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Ira Sprague Bowen Papers

Identifier: 10007-MS

Scope and Content

The collection is comprised mostly of class notes (primarily physics) made by Bowen between 1916 and 1920 at the University of Chicago. Also included is a small amount of correspondence (primarily 1920-1945); manuscript articles and speeches; and biographical material.


  • 1916-1961



The collection is open for research. Researchers must apply in writing for access.

Publication Rights

Copyright may not have been assigned to the California Institute of Technology Archives. All requests for permission to publish or quote from manuscripts must be submitted in writing to the Caltech Archivist. Permission for publication is given on behalf of the California Institute of Technology Archives as the owner of the physical items and, unless explicitly stated otherwise, is not intended to include or imply permission of the copyright holder, which must also be obtained by the reader.


A distinguished astrophysicist of the twentieth century, Ira Sprague Bowen made fundamental contributions to the analysis of atomic spectra, the physics of gaseous nebulae and practical optics. Born in Seneca Falls, New York, in 1898, he graduated from Oberlin College in 1919 before entering the University of Chicago. There, he studied with Albert Michelson who infused in Bowen a love of optics. He also met Robert A. Millikan, who invited him to the California Institute of Technology in 1921.

By 1926 Bowen had received his doctorate from the institute and was appointed an assistant professor at Caltech. Soon after he made his first outstanding discovery: the identification of the so-called nebulium lines in the spectra of gaseous nebulae. The following decade, Bowen built an innovative device, called an image slicer, which placed the spectra of successive strips across an extended object, side by side upon a photographic plate. This invention enormously increased the efficiency of observations of gaseous nebulae and he received international attention when he provided an explanation for lines appearing in the spectra of planetary nebulae. During World War II he participated in the Caltech ordnance rocket project, developing the use of high-speed cameras in rocket design. Following the Second World War, he continued to research nebulae in collaboration with Rudolf Minkowski and published many significant papers on the subject.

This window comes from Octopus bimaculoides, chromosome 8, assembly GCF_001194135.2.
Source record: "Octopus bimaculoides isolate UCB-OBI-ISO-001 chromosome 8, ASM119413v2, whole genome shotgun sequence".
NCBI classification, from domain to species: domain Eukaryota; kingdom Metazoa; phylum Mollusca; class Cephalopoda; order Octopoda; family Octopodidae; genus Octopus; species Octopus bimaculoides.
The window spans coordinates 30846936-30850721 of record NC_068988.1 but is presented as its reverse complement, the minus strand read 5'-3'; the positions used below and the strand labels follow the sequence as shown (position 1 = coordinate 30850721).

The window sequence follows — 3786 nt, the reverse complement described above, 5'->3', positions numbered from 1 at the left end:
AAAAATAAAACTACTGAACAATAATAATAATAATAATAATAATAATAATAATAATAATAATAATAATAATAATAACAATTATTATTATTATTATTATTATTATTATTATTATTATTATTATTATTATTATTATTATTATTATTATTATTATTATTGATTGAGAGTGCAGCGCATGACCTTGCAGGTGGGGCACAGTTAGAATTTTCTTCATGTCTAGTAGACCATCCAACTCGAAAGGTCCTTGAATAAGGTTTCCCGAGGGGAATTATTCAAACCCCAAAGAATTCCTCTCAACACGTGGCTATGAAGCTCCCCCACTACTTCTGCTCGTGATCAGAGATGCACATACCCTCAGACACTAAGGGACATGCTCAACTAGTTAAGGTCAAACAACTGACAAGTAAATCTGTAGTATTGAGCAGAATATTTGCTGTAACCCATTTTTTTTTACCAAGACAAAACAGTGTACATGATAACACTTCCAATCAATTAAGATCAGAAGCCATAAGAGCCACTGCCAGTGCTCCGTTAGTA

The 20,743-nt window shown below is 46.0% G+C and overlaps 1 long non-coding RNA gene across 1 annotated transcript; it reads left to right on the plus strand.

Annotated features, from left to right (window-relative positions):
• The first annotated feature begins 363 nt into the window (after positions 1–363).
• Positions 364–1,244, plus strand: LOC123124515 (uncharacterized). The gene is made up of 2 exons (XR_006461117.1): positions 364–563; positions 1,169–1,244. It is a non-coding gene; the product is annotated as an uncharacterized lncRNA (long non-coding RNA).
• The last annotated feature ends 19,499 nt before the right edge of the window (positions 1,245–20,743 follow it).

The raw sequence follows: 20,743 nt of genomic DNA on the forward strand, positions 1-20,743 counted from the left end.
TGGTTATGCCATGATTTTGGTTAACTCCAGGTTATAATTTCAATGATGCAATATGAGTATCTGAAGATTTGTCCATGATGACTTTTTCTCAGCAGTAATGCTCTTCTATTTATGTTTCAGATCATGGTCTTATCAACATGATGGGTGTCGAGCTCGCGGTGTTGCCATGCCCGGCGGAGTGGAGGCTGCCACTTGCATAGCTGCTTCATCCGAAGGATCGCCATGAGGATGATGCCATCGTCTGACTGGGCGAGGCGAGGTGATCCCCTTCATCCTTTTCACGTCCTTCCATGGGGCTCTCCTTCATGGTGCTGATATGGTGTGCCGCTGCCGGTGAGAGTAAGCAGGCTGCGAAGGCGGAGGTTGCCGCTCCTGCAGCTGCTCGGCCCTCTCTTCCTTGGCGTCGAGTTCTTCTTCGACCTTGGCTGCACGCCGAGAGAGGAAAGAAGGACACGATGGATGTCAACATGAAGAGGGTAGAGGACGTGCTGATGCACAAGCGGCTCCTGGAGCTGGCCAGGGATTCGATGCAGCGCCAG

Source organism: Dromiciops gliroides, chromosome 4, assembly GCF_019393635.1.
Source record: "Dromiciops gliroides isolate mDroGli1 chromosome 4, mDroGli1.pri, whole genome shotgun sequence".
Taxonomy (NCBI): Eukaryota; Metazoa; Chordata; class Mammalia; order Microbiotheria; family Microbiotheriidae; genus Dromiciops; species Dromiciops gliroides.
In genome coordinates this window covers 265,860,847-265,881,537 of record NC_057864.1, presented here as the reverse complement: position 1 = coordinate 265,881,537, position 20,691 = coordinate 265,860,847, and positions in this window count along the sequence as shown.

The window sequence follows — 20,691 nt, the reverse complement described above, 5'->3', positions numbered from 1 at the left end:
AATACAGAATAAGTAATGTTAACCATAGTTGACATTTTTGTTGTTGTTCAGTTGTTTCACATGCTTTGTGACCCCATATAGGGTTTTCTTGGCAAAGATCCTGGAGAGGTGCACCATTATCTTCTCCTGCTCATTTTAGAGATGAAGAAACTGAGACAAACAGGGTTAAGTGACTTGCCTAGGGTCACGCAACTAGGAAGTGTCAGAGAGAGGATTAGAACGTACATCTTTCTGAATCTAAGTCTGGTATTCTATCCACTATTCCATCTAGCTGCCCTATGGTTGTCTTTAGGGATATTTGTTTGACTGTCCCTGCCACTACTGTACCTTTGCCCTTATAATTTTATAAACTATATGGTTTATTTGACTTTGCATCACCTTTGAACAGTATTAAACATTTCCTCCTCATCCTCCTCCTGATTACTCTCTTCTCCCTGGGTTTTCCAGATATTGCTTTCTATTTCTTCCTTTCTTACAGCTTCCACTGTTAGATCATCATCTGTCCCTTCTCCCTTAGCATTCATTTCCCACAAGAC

Upon the retirement of Walter Adams, Bowen assumed the directorship of the Mount Wilson Observatory and, in 1948, the combined Mt. Wilson and Palomar venture. Despite his administrative duties, he continued to make significant contributions to optics, even following his retirement in 1964.

Bowen received many honors. He was a Gold Medallist and Halley lecturer of the Royal Astronomical Society. Among the other medals he received were the Ives (Optical Society of America), Draper (National Academy of Sciences), Potts (Franklin Institute), Rumford (American Academy of Arts and Sciences) and Bruce (Astronomical Society of the Pacific). He was a member of the National Academy of Sciences, the Royal Swedish Academy of Sciences and the Indian Academy of Sciences.


2.5 linear feet (5 boxes)

Language of Materials



Ira Sprague Bowen (1898-1973) Astrophysicist; Director, Mt. Wilson Observatory, 1946-1964; Professor of Physics, Caltech 1926-45. Much of his physics research was concerned with studies of spectral lines and spectroscopy; in the 1930s his interests turned more to astronomy and astrophysics and he devised many new instruments and techniques for observational astronomy. Papers include correspondence (ca. 1933-47), notebooks (many from his years at University of Chicago, 1916-21), articles, speeches, and photographs.


The collection is organized into the following three series: Correspondence, Manuscripts, and Biographical.

Finding Aid for the Ira Sprague Bowen Papers, 1916-1961
Processed by Caltech Archives Staff.
Description rules
Describing Archives: A Content Standard
Language of description
Script of description

Repository Details

Part of the California Institute of Technology Archives and Special Collections Repository

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